Transaction Summary
Install  20 Packages
Total download size: 43 M
Installed size: 184 M
Is this ok [y/N]:

As you can see, this system has dkms enabled kernel module and libraries for running 32 bit applications. The amount of data to download for the drivers is really small compared to packages that contain CUDA libraries and tools. All packages have an higher Epoch set; so they should never be upgraded on your system when you enable this repository along the RPMFusion or ELRepo ones.

Package installation

If you are booting the system in UEFI mode; as a prerequisite to installing any external module (not built into the kernel package), you have to disable UEFI Secure Boot in the system configuration. All modules contained in the kernel package are signed with keys that are generated during build and deleted when packaging. If you want to preserve Secure Boot, you need to sign the modules yourself and import the keys into your hardware module. Doing so is out of scope here; if you need a decent guide just follow Red Hat’s guide for signing kernel modules.

First of all remove all the Nvidia drivers you might have on your system due to RPMFusion, ELRepo, or the Nvidia CUDA repository. The packages should already take care of this for you, as they should be completely compatible; but better be safe than sorry. This is usually accomplished with the following root command:

yum -y remove \*nvidia\*

Then, to install the Nvidia driver and its control panel utility in CentOS/RHEL with the binary kABI (Kernel ABI whitelist) module (this is the default on CentOS/RHEL), perform the following command:

yum -y install nvidia-driver nvidia-settings

To do the same in Fedora, perform the following command:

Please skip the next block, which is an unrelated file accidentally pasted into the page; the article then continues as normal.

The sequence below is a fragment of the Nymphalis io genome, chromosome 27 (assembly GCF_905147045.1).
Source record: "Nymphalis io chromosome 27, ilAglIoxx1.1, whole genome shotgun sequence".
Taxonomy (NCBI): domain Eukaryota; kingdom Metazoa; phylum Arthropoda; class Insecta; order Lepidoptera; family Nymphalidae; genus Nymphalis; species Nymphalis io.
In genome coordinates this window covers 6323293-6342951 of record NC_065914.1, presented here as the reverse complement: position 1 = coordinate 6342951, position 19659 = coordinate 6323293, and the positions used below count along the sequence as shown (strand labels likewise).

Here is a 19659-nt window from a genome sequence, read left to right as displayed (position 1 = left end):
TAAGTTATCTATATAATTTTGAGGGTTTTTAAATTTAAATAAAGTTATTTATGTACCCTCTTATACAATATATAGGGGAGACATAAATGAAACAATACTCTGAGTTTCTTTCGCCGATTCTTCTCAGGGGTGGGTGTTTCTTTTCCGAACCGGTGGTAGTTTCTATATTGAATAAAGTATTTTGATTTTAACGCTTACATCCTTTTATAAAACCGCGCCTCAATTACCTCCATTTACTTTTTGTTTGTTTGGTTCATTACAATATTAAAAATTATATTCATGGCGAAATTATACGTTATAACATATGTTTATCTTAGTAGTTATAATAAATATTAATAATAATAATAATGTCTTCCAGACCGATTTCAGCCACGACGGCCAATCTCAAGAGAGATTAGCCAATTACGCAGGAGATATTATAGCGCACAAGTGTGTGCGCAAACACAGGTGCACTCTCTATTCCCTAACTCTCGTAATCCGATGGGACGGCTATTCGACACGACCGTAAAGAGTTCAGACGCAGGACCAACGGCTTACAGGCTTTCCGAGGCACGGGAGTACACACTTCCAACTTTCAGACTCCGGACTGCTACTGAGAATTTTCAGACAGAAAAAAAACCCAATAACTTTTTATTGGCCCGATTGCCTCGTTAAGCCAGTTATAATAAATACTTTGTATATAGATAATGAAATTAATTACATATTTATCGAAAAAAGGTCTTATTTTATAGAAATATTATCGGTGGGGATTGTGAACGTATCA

dnf -y install nvidia-driver nvidia-settings kernel-devel

Requirement on kernel-devel is required as otherwise the package kernel-debug-devel is pulled in automatically in place of the normal non-debug package. There is bug opened on dnf/libsolv for this.

Specific driver installations

For both Fedora and CentOS/RHEL distributions it’s possible to install additional packages and / or variant of the basic kernel modules. This paragraph contains some examples. Make sure you have the RPMFusion repository enabled if you plan to use akmod kernel modules on Fedora or EPEL if you plan to use DKMS modules on CentOS/RHEL.

akmod kernel module variant (Fedora):

dnf -y install nvidia-driver kernel-devel akmod-nvidia

DKMS kernel module variant (Fedora/CentOS/RHEL):

yum/dnf -y install nvidia-driver kernel-devel dkms-nvidia

To add 32 bit libraries on a 64 bit system (for games or applications like Steam):

yum -y install nvidia-driver-libs.i686

Additional driver configuration to your system

To add additional configuration to your system, just create the /etc/X11/xorg.conf file if it does not exist (by default it exists only in Red Hat Enterprise Linux / CentOS 6 systems). For example:

Section "Device"
    Identifier  "Device0"
    Driver      "nvidia"
    Option      "NoLogo" "true"
    Option      "DPI" "96 x 96"
    Option      "SLI" "Auto"
    Option      "nvidiaXineramaInfoOrder" "DFP-0"
    Option      "metamodes" "GPU-a493fbbb-7d76-86a2-8764-d76d487a75a7.DVI-I-1: nvidia-auto-select +0+0, GPU-c02960a4-be28-d5ce-8b02-be04b5e2550b.DVI-I-1: nvidia-auto-select +1680+0"
    Option      "BaseMosaic" "on"

In this example we have 2 video cards with one monitor each, so we enabled SLI, Base Mosaic to have multi monitor support on SLI and make a layout with the second GPU monitor on the right of the first one. Also, we fix the DPI to 96×96, which is the hardcoded default in Gnome and in Open Source drivers.

Configuration for headless systems